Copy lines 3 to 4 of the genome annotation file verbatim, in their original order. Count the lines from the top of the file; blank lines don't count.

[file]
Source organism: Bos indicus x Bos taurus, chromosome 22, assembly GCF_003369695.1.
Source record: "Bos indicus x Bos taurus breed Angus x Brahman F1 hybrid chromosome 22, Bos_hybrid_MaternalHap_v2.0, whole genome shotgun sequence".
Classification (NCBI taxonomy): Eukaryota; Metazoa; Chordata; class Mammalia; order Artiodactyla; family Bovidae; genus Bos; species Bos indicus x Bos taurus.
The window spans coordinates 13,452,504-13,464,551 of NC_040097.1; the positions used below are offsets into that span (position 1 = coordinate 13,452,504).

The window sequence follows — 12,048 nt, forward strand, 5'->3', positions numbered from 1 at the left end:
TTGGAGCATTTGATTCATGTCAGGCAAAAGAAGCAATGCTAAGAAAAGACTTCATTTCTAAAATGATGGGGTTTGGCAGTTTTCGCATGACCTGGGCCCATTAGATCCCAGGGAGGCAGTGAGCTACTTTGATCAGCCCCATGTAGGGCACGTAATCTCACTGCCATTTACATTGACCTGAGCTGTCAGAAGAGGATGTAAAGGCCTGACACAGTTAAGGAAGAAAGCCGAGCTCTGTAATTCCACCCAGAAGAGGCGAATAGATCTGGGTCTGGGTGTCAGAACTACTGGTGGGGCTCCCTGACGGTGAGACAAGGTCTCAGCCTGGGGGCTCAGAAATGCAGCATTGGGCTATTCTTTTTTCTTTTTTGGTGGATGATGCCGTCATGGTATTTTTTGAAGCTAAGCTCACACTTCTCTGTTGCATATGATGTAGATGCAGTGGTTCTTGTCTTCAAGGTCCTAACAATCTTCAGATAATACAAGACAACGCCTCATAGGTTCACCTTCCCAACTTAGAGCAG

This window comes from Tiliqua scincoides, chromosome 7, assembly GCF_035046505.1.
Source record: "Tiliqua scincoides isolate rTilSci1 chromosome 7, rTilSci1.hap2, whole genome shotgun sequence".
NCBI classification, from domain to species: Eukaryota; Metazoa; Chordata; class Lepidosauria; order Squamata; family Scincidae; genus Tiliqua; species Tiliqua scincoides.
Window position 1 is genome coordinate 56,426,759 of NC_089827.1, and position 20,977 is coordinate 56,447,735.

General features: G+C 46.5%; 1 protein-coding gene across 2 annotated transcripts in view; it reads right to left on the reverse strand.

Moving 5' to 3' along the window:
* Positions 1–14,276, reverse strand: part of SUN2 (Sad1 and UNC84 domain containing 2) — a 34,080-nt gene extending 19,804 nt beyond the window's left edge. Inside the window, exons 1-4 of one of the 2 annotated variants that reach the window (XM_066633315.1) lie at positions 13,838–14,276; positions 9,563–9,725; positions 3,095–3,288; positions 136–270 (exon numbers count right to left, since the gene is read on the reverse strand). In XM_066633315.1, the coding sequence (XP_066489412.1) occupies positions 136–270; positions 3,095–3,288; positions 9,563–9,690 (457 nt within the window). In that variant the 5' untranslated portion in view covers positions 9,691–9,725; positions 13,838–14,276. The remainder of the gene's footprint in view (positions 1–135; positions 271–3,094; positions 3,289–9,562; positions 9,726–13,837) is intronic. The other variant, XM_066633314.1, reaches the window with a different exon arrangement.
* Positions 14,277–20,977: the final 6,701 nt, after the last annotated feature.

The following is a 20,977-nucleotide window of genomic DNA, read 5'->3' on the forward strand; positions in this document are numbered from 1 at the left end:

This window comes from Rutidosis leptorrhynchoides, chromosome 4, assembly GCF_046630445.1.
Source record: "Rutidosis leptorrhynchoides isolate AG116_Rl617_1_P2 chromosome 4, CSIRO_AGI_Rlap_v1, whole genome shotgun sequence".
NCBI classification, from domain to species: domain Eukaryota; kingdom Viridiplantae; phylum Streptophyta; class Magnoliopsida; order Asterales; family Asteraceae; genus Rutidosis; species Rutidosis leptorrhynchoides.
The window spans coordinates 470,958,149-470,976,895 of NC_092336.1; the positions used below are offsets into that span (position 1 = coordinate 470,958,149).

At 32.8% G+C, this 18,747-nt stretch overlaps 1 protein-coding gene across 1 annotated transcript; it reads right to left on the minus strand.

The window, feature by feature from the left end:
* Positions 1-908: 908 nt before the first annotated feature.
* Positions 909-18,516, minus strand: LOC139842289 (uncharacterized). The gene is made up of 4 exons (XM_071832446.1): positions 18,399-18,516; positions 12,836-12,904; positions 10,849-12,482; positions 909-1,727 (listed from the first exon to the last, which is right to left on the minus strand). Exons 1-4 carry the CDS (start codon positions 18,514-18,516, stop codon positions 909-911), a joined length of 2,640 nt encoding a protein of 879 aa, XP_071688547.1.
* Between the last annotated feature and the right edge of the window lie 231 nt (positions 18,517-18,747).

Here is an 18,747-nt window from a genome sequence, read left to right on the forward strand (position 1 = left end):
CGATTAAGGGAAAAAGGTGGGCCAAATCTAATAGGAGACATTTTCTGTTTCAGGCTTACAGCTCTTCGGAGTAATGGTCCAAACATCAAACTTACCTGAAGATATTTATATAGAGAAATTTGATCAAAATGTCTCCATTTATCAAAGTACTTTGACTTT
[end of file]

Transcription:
Classification (NCBI taxonomy): Eukaryota; Metazoa; Chordata; class Mammalia; order Artiodactyla; family Bovidae; genus Bos; species Bos indicus x Bos taurus.
The window spans coordinates 13,452,504-13,464,551 of NC_040097.1; the positions used below are offsets into that span (position 1 = coordinate 13,452,504).